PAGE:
John wanted to understand what happened to these big fish, and he came up with the idea of tracking them in a manner similar to how trophy animals were studied -- by radio transmitter. John was spending the majority of his time around Houston County Lake, a 1,300 acre lake that at the time was known as a premier trophy fishing destination in central Texas. He reached out to Ken Grissom, outdoor editor for the Houston Post, and asked if he were to track these fish would Ken be interested in writing about it? Ken was definitely interested and so began a twenty-plus year obsession of understanding trophy bass behavior and publishing his findings.

Tracking Trophy Bass

Once John found the correct type of equipment he had to save up enough money to buy it. His initial purchase consisted of three transmitters and the tracker. The first three fish he tracked were Tina, a heavy nine, Wanda, a heavy ten and Sherry a fish just over seven, all of which he tracked at the same time. John’s descriptions of these and all of the other fish he tracked is documented in detail in his book, but reading it a second time produced several questions. So I tracked John down through the Texas Fishing Forum.

My questioning of John began by asking him just how wary were these big fish? Specifically, how often did the big fish he was tracking get caught by other anglers? To give us some perspective, John tracked fish for 22 years and estimates he tracked around 40 fish during that period in three different states. In all those years most of the fish he tracked were caught by other anglers and some on multiple occasions. However, only two of those fish were caught at a time other than on the spawn, and both were unusual catches.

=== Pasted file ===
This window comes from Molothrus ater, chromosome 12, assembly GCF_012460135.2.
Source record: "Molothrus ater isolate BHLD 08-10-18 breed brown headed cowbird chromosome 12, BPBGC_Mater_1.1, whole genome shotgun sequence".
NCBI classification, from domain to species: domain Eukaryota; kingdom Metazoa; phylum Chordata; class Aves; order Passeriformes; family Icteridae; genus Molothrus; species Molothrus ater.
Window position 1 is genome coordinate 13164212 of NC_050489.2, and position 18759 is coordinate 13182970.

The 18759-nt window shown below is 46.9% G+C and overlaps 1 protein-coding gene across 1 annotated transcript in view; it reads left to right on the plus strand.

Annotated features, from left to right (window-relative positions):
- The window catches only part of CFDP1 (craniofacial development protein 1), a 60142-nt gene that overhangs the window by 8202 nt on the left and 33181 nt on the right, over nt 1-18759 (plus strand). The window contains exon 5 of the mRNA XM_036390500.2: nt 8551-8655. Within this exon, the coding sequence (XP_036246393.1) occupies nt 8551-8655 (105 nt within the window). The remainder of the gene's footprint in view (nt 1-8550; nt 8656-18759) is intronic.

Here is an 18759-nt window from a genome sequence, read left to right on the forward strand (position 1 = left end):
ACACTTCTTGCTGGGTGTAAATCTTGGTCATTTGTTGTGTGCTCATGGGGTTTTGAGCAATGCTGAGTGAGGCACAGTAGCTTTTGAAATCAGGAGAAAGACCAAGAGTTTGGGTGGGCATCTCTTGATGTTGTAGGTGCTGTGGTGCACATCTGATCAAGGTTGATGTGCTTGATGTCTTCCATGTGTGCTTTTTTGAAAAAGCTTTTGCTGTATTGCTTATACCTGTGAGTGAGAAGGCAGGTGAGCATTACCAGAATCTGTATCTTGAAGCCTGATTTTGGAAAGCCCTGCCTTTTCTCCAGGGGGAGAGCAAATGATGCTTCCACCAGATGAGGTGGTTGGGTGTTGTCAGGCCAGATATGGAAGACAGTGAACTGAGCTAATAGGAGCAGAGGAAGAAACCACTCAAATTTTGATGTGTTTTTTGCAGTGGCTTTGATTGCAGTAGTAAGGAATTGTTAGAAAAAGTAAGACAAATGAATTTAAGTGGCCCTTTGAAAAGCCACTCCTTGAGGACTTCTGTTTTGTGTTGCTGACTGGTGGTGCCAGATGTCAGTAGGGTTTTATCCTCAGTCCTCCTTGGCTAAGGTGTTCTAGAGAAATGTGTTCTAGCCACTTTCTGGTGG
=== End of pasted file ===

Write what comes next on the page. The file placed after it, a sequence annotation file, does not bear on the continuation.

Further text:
“There was a young guy who had just started guiding at Houston County and he watched me track Wanda, a 12 pound fish I had been tracking for some time,” John recalled. “When I left Wanda he went to where he knew she was, as he had just watched me, and he caught her. Unfortunately, he thought there would be more publicity in mounting that fish than in releasing her so he killed the fish. The backlash from the fishing community was quite severe and he was out of the guiding business within a few months. The other catch was a fish we had been tracking on Lake Brownwood that a guy caught out trolling for stripers.”